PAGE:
Lapas attēli

In this connection, please be advised the Norfolk & Western Railway Co. has authorized the Eastern Carriers' Conference Committee, in conjunction with the National Railway Labor Conference to represent it in the further handling of this entire matter; therefore, any further communications in connection therewith should be addressed to Mr. J. E. Wolfe, Chairman, National Railway Labor Conference.

Yours very truly,


Director of Personnel.

NATIONAL MEdiation Board,
Washington, D.C., March 10, 1966.

Director of Personnel, Norfolk & Western Railway Co.,
Cleveland, Ohio.

DEAR MR. HUNTER: This will acknowledge your letter of March 4, 1966, pertaining to individual applications received from the Brotherhood of Locomotive Firemen & Enginemen for the services of the Board concerning their three section 6 notices served on your company on or about November 15, 1965.

It is noted that you served notices on the organization on February 2, 1966, to revise and supplement existing agreements as set forth in your attachment A. It is also noted it is the carrier's intention to handle the proposal concurrently with the B.L.F. & E. notices referred to above.

As a matter of information, there is attached hereto for Mr. Gilbert copy of the above mentioned letter together with attachments.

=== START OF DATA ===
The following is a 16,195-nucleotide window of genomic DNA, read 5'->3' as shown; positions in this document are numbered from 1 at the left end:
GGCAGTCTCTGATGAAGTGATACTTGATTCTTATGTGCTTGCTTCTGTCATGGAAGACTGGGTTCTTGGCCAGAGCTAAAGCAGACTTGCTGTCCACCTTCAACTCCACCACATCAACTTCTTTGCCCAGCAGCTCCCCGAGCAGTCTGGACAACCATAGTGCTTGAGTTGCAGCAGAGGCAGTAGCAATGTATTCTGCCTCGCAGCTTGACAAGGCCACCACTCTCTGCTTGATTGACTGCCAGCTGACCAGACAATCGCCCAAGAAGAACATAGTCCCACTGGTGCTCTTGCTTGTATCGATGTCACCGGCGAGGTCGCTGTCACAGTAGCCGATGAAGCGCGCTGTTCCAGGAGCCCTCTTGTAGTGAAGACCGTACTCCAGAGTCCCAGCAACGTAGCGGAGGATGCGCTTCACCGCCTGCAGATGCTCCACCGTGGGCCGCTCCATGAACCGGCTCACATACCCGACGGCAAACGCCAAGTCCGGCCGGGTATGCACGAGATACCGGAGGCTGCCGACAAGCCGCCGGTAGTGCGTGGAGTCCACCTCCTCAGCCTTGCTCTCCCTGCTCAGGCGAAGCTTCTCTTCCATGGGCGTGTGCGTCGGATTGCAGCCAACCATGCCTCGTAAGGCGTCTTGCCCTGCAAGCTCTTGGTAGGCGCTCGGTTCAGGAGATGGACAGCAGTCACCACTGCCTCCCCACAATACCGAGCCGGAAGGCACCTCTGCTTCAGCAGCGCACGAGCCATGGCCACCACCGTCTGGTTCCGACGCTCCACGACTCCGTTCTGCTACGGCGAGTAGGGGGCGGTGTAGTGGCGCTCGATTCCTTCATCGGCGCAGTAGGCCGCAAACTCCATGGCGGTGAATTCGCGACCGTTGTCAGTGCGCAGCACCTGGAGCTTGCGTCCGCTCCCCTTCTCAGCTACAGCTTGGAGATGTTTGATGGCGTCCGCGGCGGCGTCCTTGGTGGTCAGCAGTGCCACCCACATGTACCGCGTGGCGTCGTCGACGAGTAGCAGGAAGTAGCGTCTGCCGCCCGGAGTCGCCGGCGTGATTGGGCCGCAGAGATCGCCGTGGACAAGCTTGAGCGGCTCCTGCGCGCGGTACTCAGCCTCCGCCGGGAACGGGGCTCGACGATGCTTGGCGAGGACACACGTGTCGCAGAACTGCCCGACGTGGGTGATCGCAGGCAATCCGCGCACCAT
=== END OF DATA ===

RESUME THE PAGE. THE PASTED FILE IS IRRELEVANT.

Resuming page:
It is noted that the National Railway Labor Conference has been authorized to handle this matter. Before proceeding further with this matter, we would appreciate advice from Mr. Wolfe as to whether or not your letter of March 4, 1966, is to be construed as an application for mediation in behalf of the carrier. Very truly yours,

Executive Secretary.


Jacksonville, Fla., March 8, 1966.

Executive Secretary,

National Mediation Board,
Washington, D.C.

DEAR MR. TRACY: Referring to your inquiry of February 24, 1966, as to whether or not my letter to you under date of February 15 should be construed as an application for mediation with respect to the notice served upon the B.L.F. & E. by this carrier on January 31, 1966, to revise and supplement the existing agreements to the extent set forth in our attachment A.

Please be advised that the Atlantic Coast Line Railroad has authorized the Southeastern Carrier's Conference Committee, working in conjunction with the National Railway Labor Conference, to represent it in the further handling of the entire matter to a conclusion and any communications in regard thereto should be addressed to Mr. J. E. Wolfe, Chairman, National Railway Labor Conference.

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DEAR MR. MERVINE: Receipt is acknowledged of your letter dated March 8, 1966, regarding applications for mediation services pertaining to disputes between

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the Atlantic Coast Line Railroad and the Brotherhood of Locomotive Firemen & Enginemen on the following subjects:

"Section 6 notice of November 15, 1965, for an agreement providing for a uniform, progressive training program for firemen (helpers) in the operation, maintenance and inspection en route or in service of all types of motive power, and in safety of operations, jointly administered.

"Section 6 notice of November 15, 1965, for an agreement or changes in existing agreements providing for the employment of firemen (helpers) on locomotives in yard and road service.